Another great feature of the DEH-P800PRS is that built-in to it is a rather advance set of tuning and processing capabilities. Including Crossovers and time-alignment functions which will help fine-tune the system once installed. This will also minimize the amount of equipment I need to find space for in our little cars. Oh, and did I mention it also has a hand 30-band equalizer as well?

Subwoofers

Next we have the subwoofers which will augment the frequencies produced by the other speakers and fill the holes as it were down to what we monkeys can actually hear. The problem with subwoofers is they usually take up a lot of space, or the ones that don’t are in sufficient to do the job called on and leave us wanting for more, especially if you are accustomed to better than normal Home audio settings, like I am.

This is the part of the project that currently is giving me the biggest headache and will ultimate take most of my energy trying to work through.


Since this subject is so large, and will be so in-depth I will reserve the brunt of my plans for a separate thread..

Power/ Amplification

Finally we have my amplifiers, which will power the whole system. Not as old school as the speakers and newer than the head-unit I have two amps… one is a Hertz Audio HCP-4D, the other is a lessor Alpine MRV-F300. Both are 4 Channel amplifiers which the pair is what I need (I will have a total of 8 Channels I need power for), but I do not like to mix and match amps in a single system so will need to decide which one I want to sell, and replace out of the two.

The obvious choice due to quality, power and related is to hold on to the Hertz amp and sell the Alpine to get a second Hertz. The Hertz amps are some of the best amps out there and related to the famous Audison line of amps, they are made in Italy and power wise offer twice that of the Alpine. But that is a decision for another day.

-------------------------------------

There is obviously a ton of other things to consider when doing a project like this and a lot of things I will need to address as I move forward, but to keep things moving and to make this fun, informative and interactive I figure it’s time to open things up for comment.

In the coming months I will keep this thread going by post my progress in fairly general terms, along with pictures and updates along the way. For the more intricate details or specialized aspects of the project that I feel, or you suggest might be useful to others in a more separated format, I will pull things out and do a separate thread. Hopefully I can do this without garnering the displeasure of the moderators…. let me know if this is not the best way to do these things, but I am of the mind that since these are specialized forums for one car and I seem to be entering unchartered territory here, it makes since to document it and post in a way that it can be useful to others.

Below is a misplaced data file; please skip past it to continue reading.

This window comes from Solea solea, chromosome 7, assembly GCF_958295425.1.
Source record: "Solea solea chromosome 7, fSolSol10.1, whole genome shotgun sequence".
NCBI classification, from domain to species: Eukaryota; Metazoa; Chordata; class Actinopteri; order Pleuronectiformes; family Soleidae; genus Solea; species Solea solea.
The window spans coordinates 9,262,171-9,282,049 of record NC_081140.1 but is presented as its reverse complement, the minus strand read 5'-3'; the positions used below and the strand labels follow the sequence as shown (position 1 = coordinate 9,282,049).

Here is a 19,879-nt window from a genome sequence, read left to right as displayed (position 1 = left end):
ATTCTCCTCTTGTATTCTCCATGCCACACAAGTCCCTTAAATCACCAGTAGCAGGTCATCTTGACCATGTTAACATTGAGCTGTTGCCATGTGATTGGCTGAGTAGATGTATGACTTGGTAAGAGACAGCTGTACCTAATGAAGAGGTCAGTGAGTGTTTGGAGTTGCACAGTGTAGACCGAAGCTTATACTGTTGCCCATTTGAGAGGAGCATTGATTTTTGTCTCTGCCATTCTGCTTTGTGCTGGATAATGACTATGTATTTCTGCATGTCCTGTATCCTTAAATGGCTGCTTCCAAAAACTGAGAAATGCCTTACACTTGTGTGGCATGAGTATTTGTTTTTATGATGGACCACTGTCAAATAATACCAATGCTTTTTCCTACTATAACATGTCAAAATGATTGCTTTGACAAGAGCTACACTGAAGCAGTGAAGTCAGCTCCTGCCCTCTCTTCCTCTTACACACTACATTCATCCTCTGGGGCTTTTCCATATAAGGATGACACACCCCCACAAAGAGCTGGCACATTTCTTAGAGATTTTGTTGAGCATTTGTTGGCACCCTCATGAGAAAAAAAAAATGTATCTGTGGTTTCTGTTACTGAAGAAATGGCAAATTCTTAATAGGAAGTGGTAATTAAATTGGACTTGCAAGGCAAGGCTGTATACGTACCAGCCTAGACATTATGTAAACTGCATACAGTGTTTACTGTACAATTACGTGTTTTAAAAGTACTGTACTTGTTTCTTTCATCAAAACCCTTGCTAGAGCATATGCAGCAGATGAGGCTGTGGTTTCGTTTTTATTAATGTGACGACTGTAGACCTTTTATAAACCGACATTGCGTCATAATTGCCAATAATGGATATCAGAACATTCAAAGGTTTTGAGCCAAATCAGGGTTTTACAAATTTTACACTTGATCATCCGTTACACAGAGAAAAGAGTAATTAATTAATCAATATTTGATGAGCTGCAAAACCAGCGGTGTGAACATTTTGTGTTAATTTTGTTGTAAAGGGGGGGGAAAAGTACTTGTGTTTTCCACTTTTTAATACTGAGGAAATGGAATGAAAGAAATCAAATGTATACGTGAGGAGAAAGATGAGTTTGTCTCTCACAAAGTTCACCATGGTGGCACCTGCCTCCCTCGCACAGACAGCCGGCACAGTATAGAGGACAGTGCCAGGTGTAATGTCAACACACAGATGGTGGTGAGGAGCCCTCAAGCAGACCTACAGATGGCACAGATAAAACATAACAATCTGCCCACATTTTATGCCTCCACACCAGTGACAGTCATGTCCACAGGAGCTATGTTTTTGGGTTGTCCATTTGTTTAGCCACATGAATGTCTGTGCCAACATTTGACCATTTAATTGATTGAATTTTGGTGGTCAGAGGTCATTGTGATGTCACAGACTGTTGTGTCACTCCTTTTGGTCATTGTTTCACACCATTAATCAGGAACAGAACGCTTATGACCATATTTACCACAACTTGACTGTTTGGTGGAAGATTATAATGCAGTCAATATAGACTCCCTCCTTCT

That being said, “Let’s ‘crank’ this mother up”…..



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#4 Old 01-06-2014
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DIY Audio: Slk "Stealth" Stereo (Update 1/8/2014)

Update #1:

I thought I would take a quick moment to do a simple update of the project as a whole. This thread from now on will be the placeholder for the whole project and from now on will be where I post general updates, I will only do a quick overview and post a few pictures of the progress. Check back however since I will be linking out to the more specialized "DIY" threads as I get to that portion or the project, and or get around to writing things up.

As you may have figured out I am not doing the write-ups in real time and may have finished some of the work not yet discussed, so some pictures may seem out of sequence.

The biggest thing to do was break the car apart to start getting access to various areas of the car and take measurements.



One element of the whole install is to make as much of it reversible as possible, should I or the next owner want to return the car to stock. Part of that came in when I was wiring up the Pioneer.



I followed the advise from BSK and used the VW wiring harness. I took some extra time and prepared my wiring so they were secure, neat and would last.